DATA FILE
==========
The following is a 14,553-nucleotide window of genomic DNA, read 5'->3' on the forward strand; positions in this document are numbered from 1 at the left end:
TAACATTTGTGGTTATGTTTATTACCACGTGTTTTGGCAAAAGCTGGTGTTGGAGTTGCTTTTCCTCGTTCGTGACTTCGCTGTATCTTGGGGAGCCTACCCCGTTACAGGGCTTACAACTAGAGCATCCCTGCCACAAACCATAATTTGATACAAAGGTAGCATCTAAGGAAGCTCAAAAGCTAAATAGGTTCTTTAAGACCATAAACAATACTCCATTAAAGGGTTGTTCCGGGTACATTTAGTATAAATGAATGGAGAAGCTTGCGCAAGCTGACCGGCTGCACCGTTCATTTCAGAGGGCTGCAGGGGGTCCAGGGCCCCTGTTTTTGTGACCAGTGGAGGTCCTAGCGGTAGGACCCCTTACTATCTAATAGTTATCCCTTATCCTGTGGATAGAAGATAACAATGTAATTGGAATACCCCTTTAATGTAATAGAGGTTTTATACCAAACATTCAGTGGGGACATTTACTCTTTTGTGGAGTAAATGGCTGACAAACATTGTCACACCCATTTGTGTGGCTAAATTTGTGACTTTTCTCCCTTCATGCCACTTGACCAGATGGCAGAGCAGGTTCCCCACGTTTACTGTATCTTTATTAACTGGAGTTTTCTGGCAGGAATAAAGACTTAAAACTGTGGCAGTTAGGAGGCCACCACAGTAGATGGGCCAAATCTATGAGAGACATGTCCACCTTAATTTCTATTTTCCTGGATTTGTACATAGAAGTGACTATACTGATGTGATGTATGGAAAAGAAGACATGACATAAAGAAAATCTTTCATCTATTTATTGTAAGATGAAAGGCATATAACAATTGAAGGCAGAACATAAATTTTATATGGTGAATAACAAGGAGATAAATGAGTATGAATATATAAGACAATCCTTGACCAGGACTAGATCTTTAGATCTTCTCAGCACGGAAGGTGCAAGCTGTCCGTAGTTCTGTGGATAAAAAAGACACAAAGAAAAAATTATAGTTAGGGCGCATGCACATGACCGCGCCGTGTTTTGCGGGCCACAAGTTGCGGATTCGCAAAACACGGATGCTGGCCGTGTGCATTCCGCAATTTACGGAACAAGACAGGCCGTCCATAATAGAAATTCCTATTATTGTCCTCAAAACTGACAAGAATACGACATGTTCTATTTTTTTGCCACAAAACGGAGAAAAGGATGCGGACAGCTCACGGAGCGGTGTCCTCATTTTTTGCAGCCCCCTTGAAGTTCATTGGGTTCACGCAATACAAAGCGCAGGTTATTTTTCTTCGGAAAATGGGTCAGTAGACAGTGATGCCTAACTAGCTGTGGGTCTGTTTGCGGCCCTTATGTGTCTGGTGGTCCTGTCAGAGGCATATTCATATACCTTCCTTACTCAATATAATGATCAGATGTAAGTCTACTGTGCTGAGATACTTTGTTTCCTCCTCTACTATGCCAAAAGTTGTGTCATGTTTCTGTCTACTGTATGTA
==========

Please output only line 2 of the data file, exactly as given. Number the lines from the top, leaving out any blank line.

TAACATTTGTGGTTATGTTTATTACCACGTGTTTTGGCAAAAGCTGGTGTTGGAGTTGCTTTTCCTCGTTCGTGACTTCGCTGTATCTTGGGGAGCCTACCCCGTTACAGGGCTTACAACTAGAGCATCCCTGCCACAAACCATAATTTGATACAAAGGTAGCATCTAAGGAAGCTCAAAAGCTAAATAGGTTCTTTAAGACCATAAACAATACTCCATTAAAGGGTTGTTCCGGGTACATTTAGTATAAATGAATGGAGAAGCTTGCGCAAGCTGACCGGCTGCACCGTTCATTTCAGAGGGCTGCAGGGGGTCCAGGGCCCCTGTTTTTGTGACCAGTGGAGGTCCTAGCGGTAGGACCCCTTACTATCTAATAGTTATCCCTTATCCTGTGGATAGAAGATAACAATGTAATTGGAATACCCCTTTAATGTAATAGAGGTTTTATACCAAACATTCAGTGGGGACATTTACTCTTTTGTGGAGTAAATGGCTGACAAACATTGTCACACCCATTTGTGTGGCTAAATTTGTGACTTTTCTCCCTTCATGCCACTTGACCAGATGGCAGAGCAGGTTCCCCACGTTTACTGTATCTTTATTAACTGGAGTTTTCTGGCAGGAATAAAGACTTAAAACTGTGGCAGTTAGGAGGCCACCACAGTAGATGGGCCAAATCTATGAGAGACATGTCCACCTTAATTTCTATTTTCCTGGATTTGTACATAGAAGTGACTATACTGATGTGATGTATGGAAAAGAAGACATGACATAAAGAAAATCTTTCATCTATTTATTGTAAGATGAAAGGCATATAACAATTGAAGGCAGAACATAAATTTTATATGGTGAATAACAAGGAGATAAATGAGTATGAATATATAAGACAATCCTTGACCAGGACTAGATCTTTAGATCTTCTCAGCACGGAAGGTGCAAGCTGTCCGTAGTTCTGTGGATAAAAAAGACACAAAGAAAAAATTATAGTTAGGGCGCATGCACATGACCGCGCCGTGTTTTGCGGGCCACAAGTTGCGGATTCGCAAAACACGGATGCTGGCCGTGTGCATTCCGCAATTTACGGAACAAGACAGGCCGTCCATAATAGAAATTCCTATTATTGTCCTCAAAACTGACAAGAATACGACATGTTCTATTTTTTTGCCACAAAACGGAGAAAAGGATGCGGACAGCTCACGGAGCGGTGTCCTCATTTTTTGCAGCCCCCTTGAAGTTCATTGGGTTCACGCAATACAAAGCGCAGGTTATTTTTCTTCGGAAAATGGGTCAGTAGACAGTGATGCCTAACTAGCTGTGGGTCTGTTTGCGGCCCTTATGTGTCTGGTGGTCCTGTCAGAGGCATATTCATATACCTTCCTTACTCAATATAATGATCAGATGTAAGTCTACTGTGCTGAGATACTTTGTTTCCTCCTCTACTATGCCAAAAGTTGTGTCATGTTTCTGTCTACTGTATGTA